China and America: The Disputes Also Matter

August 30, 2015 Topic: Security Region: Asia Tags: ChinaU.S.-China RelationsSouth China Sea

China and America: The Disputes Also Matter

“Accommodating legitimate concerns” is simply a code phrase for recognizing China’s unreasonably expansive territorial claims.

In his National Interest article of Aug. 26, China’s ambassador to America, Cui Tiankai, correctly points out that the U.S.-China relationship encompasses extensive cooperation across a broad spectrum of activities, including trade, education, combating climate change, and managing global peace and stability. Indeed, the bilateral relationship is mostly about cooperation. Yet, tragically, the relatively narrow sector of U.S.-China strategic disagreements threatens to overwhelm the relationship as a whole. Ironically, Cui’s plea for managing these disagreements unintentionally demonstrates how intractable they are.

In a prescription for “finding solutions” on “controversial issues” that divide Beijing and Washington, Cui makes three points.

First, America should “create a supportive atmosphere for the peaceful settlement of the disputes through negotiations by the countries directly involved” in the South China Sea dispute.  In other words, non-claimant Washington should stop intervening on behalf of smaller claimants such as the Philippines and Vietnam that cannot compete with China’s capacity to deploy ships and aircraft or to build artificial islands.

Many Chinese analysts say Xi Jinping isn’t really insisting that America sever its alliances and withdraw from its bases in the western Pacific immediately. But Cui and other senior officials do seem to demand that Washington stop exercising influence in defense of friends and allies in the region, even when these friends and allies are in danger of being steamrolled or bullied by China.

Cui’s second point is that Washington should cease “unfounded accusations or megaphone diplomacy.” Cui made this point in the context of Chinese cyber warfare against the U.S. and other countries, but it applies to other issues such as alleged human rights violations.

On the issue of cyber warfare, Cui may be partly right. Both Washington and Beijing have been caught cyber-spying and falsely denying that they do it. I would argue that China’s cyber activities are more egregious than America’s. Military-related information is fair game for both sides. While Washington has conducted some economic-related spying, China clearly operates a much larger program of stealing business secrets for the benefit of its domestic industries. In any case, perhaps Americans should do a better job of protecting themselves against cyberwarfare, cut back on the whining about Chinese attacks, and instead quietly respond in kind. Only a demonstrated capacity to retaliate has a chance of deterring future Chinese cyber attacks.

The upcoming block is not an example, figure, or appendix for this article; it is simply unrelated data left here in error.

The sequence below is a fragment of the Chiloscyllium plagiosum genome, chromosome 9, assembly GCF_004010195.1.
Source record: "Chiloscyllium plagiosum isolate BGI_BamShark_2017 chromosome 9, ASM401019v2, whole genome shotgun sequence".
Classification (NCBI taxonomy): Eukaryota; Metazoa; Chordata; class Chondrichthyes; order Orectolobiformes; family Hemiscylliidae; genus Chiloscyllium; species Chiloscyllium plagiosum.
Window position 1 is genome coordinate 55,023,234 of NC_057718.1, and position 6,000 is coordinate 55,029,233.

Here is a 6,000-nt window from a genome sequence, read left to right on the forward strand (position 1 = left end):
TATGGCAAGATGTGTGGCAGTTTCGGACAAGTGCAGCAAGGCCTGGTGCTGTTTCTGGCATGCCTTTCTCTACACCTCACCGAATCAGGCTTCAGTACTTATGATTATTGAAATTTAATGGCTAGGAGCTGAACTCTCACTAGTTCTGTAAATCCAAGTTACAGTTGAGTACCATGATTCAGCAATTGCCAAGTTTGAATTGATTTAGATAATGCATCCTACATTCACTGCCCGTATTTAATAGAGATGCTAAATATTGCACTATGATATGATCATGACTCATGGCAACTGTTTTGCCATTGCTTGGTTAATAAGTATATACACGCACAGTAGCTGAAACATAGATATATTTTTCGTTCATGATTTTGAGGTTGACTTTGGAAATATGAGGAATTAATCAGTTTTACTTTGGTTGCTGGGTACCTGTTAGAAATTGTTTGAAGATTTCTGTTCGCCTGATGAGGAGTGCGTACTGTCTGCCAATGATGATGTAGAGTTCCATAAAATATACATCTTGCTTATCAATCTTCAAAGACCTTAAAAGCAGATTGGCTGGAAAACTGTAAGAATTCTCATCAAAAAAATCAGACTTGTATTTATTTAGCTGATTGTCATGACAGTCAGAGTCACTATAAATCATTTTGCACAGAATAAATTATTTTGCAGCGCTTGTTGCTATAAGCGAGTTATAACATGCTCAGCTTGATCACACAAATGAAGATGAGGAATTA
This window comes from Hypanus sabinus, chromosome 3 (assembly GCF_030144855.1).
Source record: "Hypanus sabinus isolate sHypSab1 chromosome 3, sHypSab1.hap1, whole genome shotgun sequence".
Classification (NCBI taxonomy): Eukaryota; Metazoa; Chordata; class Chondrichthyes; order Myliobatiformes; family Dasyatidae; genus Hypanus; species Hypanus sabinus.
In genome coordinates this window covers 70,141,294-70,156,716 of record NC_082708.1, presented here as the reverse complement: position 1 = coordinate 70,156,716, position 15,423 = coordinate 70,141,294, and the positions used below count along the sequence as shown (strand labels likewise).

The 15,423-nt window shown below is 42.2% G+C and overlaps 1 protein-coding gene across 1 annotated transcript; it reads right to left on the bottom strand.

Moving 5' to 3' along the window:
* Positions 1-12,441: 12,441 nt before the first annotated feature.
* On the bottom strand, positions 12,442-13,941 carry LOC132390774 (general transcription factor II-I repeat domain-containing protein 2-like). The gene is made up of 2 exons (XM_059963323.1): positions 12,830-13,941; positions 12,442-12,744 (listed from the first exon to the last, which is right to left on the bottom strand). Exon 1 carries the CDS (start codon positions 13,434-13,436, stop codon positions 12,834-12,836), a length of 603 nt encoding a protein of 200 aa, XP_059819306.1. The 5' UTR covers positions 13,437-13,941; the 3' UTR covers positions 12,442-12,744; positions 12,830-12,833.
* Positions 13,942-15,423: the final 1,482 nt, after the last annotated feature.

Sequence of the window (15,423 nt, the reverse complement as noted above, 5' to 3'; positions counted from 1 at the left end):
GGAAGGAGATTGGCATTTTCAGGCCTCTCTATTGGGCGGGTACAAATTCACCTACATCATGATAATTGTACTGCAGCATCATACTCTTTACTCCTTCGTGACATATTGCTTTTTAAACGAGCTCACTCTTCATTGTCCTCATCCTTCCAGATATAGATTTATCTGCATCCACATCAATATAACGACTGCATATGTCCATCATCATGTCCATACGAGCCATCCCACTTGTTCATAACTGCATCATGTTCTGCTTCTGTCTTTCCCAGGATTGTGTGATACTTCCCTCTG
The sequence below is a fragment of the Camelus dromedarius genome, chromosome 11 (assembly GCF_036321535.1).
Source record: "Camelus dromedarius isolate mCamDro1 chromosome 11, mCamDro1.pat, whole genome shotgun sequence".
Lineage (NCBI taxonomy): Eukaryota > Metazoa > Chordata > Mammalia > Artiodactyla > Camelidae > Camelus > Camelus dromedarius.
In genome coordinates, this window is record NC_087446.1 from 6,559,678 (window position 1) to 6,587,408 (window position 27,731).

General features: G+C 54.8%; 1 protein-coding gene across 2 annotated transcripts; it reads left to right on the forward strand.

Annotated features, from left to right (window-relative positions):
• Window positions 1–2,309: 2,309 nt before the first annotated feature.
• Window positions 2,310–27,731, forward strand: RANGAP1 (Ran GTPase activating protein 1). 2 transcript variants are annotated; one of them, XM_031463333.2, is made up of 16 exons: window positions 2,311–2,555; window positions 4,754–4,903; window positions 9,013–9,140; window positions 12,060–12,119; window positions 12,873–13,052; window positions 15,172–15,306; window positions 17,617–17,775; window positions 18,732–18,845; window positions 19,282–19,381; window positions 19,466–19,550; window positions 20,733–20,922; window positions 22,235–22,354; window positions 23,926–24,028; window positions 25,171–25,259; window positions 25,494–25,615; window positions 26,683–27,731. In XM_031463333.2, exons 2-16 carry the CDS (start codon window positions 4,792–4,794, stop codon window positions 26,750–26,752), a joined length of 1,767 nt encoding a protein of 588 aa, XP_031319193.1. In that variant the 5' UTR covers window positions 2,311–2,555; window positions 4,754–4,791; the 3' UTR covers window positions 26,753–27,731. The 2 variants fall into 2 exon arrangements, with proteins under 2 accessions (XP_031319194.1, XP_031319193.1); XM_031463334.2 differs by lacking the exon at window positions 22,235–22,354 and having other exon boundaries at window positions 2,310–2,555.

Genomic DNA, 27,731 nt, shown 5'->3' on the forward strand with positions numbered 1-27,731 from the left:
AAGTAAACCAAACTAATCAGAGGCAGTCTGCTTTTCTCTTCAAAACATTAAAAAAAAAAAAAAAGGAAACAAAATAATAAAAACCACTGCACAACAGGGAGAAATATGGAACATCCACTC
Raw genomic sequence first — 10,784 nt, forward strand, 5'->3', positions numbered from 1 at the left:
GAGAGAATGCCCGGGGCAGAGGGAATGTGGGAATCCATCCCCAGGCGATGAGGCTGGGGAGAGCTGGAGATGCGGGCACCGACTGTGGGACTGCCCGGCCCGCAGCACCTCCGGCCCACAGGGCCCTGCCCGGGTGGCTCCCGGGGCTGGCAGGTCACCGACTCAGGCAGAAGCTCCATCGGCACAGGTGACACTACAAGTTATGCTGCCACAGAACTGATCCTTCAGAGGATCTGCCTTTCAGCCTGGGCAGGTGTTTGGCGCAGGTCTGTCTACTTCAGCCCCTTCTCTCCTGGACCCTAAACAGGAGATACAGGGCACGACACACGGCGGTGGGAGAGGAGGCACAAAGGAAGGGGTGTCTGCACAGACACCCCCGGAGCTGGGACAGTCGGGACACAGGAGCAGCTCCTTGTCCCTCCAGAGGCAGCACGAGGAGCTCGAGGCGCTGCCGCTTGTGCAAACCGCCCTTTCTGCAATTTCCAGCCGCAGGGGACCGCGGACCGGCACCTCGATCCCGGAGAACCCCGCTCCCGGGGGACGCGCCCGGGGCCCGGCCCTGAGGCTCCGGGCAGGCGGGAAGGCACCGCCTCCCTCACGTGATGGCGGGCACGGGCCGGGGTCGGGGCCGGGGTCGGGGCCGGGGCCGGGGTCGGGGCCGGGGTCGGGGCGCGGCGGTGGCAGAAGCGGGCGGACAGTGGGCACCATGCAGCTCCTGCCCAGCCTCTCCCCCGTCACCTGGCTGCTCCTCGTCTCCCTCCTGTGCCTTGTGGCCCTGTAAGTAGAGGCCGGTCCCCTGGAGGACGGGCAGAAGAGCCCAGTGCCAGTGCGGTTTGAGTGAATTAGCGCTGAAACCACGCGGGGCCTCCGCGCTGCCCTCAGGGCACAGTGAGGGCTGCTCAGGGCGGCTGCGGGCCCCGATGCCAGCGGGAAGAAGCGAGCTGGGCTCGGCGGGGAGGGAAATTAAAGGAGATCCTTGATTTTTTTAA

When it comes to the Chinese wish that Americans would stop making “unfounded accusations” about human rights issues, we all know this is a permanent point of friction. Just as it is in the DNA of the Chinese Communist Party to suppress and punish unauthorized criticism, it is in the DNA of Americans and other Westerners to demand the right of free political speech. Pointing out that America has its own human rights problems does not persuade Americans to stop complaining about human rights abuses in other countries; rather, Americans will go on complaining about abuses both at home and in China.

Finally, Cui asserts that China and the United States should “never lose focus, stick to shared goals and interests, [and] accommodate each other's legitimate concerns.”

Sticking to or focusing on shared goals and interests sounds like something you would say to your neighbor immediately after stealing his cow: let’s not bicker about the stolen cow, let’s concentrate on doing business together—for example, how much will you pay me to sell you this cow I’ve just acquired?

In the South China Sea, China has just completed a breathtakingly rapid and massive project of building artificial islands in the middle of an international waterway that appear destined to become small air and naval bases for the Chinese armed forces. Furthermore, the behavior of Chinese forces in the area suggests the Chinese intend to claim that the areas around their artificial islands are Chinese territorial waters and airspace. Such a position would violate the international Law of the Sea treaty (of which China is a signatory) and would cut into the freedom of navigation of non-Chinese ships and aircraft, including US Naval forces that use the South China Sea to transit between the Indian and Pacific Oceans. Yet Cui unrealistically calls on America to let this go without a response.

“Accommodating legitimate concerns” is a code phrase for recognizing China’s unreasonably expansive territorial claims, including the Chinese demand that America abandon Taiwan to the threat of a PRC military takeover.  The United States, of course, has several competing concerns, legitimate in American eyes, that the Chinese have consistently refused to accommodate.

Cui’s statement can be read as a preview to the position Xi Jinping will bring into his summit with President Obama next month. It comes down to a familiar Chinese formula: you Americans need to stop doing things we don’t like, and then we can be great friends.  Don’t expect much from the summit beyond a few days of seemingly improved atmospherics.

Denny Roy is a Senior Fellow at the East-West Center.